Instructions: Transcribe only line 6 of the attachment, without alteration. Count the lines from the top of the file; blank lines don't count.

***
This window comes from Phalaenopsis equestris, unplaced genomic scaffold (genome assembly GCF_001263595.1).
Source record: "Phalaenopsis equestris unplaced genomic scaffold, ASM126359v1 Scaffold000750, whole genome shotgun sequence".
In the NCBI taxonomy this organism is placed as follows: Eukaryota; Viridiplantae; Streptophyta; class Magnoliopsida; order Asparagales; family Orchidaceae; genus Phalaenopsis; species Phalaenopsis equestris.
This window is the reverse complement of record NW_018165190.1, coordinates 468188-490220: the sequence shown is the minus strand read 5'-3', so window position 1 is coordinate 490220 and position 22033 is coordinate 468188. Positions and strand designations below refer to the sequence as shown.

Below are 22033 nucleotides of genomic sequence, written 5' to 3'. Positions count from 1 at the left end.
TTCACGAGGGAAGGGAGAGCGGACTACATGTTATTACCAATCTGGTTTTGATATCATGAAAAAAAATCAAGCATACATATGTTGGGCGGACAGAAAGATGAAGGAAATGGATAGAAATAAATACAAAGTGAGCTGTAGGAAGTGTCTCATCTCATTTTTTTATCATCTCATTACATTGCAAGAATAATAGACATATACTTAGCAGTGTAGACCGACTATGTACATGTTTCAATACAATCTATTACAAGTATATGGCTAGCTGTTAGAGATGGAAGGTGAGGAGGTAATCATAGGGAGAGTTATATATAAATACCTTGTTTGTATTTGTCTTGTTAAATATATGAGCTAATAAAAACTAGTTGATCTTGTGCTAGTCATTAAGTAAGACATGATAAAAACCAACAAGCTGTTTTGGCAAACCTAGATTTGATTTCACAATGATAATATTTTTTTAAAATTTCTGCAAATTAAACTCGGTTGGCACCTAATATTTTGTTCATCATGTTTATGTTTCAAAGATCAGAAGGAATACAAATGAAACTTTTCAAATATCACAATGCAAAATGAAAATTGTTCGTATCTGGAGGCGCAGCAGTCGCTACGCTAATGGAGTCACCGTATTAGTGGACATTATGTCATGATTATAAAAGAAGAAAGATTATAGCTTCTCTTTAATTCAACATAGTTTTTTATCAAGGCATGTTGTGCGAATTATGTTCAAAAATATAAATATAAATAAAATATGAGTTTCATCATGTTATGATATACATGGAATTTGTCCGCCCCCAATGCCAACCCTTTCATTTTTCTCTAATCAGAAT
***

TTCACGAGGGAAGGGAGAGCGGACTACATGTTATTACCAATCTGGTTTTGATATCATGAAAAAAAATCAAGCATACATATGTTGGGCGGACAGAAAGATGAAGGAAATGGATAGAAATAAATACAAAGTGAGCTGTAGGAAGTGTCTCATCTCATTTTTTTATCATCTCATTACATTGCAAGAATAATAGACATATACTTAGCAGTGTAGACCGACTATGTACATGTTTCAATACAATCTATTACAAGTATATGGCTAGCTGTTAGAGATGGAAGGTGAGGAGGTAATCATAGGGAGAGTTATATATAAATACCTTGTTTGTATTTGTCTTGTTAAATATATGAGCTAATAAAAACTAGTTGATCTTGTGCTAGTCATTAAGTAAGACATGATAAAAACCAACAAGCTGTTTTGGCAAACCTAGATTTGATTTCACAATGATAATATTTTTTTAAAATTTCTGCAAATTAAACTCGGTTGGCACCTAATATTTTGTTCATCATGTTTATGTTTCAAAGATCAGAAGGAATACAAATGAAACTTTTCAAATATCACAATGCAAAATGAAAATTGTTCGTATCTGGAGGCGCAGCAGTCGCTACGCTAATGGAGTCACCGTATTAGTGGACATTATGTCATGATTATAAAAGAAGAAAGATTATAGCTTCTCTTTAATTCAACATAGTTTTTTATCAAGGCATGTTGTGCGAATTATGTTCAAAAATATAAATATAAATAAAATATGAGTTTCATCATGTTATGATATACATGGAATTTGTCCGCCCCCAATGCCAACCCTTTCATTTTTCTCTAATCAGAAT